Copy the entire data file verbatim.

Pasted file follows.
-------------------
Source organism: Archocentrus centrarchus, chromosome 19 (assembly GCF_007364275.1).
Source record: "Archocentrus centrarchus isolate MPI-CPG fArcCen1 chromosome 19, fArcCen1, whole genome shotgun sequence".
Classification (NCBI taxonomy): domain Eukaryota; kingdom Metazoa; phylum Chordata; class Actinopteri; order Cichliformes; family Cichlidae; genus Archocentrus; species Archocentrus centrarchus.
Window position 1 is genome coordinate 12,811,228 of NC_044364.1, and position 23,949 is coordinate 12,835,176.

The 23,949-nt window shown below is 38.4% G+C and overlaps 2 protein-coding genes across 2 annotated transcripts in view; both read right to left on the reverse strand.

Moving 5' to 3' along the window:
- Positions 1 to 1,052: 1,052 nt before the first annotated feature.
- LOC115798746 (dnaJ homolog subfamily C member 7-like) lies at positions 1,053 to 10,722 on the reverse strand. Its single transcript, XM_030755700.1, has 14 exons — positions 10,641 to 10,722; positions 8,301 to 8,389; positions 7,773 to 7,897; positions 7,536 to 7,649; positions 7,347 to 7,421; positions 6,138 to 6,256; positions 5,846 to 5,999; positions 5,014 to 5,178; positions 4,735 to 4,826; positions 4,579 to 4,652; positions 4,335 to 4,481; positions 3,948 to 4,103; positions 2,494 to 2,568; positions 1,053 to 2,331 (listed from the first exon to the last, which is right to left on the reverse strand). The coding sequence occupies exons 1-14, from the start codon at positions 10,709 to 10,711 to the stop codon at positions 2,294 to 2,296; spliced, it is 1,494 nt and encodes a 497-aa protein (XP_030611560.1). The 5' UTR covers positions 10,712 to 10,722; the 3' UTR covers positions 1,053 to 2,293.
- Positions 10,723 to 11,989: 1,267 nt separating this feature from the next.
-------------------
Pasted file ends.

Source organism: Archocentrus centrarchus, chromosome 19 (assembly GCF_007364275.1).
Source record: "Archocentrus centrarchus isolate MPI-CPG fArcCen1 chromosome 19, fArcCen1, whole genome shotgun sequence".
Classification (NCBI taxonomy): domain Eukaryota; kingdom Metazoa; phylum Chordata; class Actinopteri; order Cichliformes; family Cichlidae; genus Archocentrus; species Archocentrus centrarchus.
Window position 1 is genome coordinate 12,811,228 of NC_044364.1, and position 23,949 is coordinate 12,835,176.

The 23,949-nt window shown below is 38.4% G+C and overlaps 2 protein-coding genes across 2 annotated transcripts in view; both read right to left on the reverse strand.

Moving 5' to 3' along the window:
- Positions 1 to 1,052: 1,052 nt before the first annotated feature.
- LOC115798746 (dnaJ homolog subfamily C member 7-like) lies at positions 1,053 to 10,722 on the reverse strand. Its single transcript, XM_030755700.1, has 14 exons — positions 10,641 to 10,722; positions 8,301 to 8,389; positions 7,773 to 7,897; positions 7,536 to 7,649; positions 7,347 to 7,421; positions 6,138 to 6,256; positions 5,846 to 5,999; positions 5,014 to 5,178; positions 4,735 to 4,826; positions 4,579 to 4,652; positions 4,335 to 4,481; positions 3,948 to 4,103; positions 2,494 to 2,568; positions 1,053 to 2,331 (listed from the first exon to the last, which is right to left on the reverse strand). The coding sequence occupies exons 1-14, from the start codon at positions 10,709 to 10,711 to the stop codon at positions 2,294 to 2,296; spliced, it is 1,494 nt and encodes a 497-aa protein (XP_030611560.1). The 5' UTR covers positions 10,712 to 10,722; the 3' UTR covers positions 1,053 to 2,293.
- Positions 10,723 to 11,989: 1,267 nt separating this feature from the next.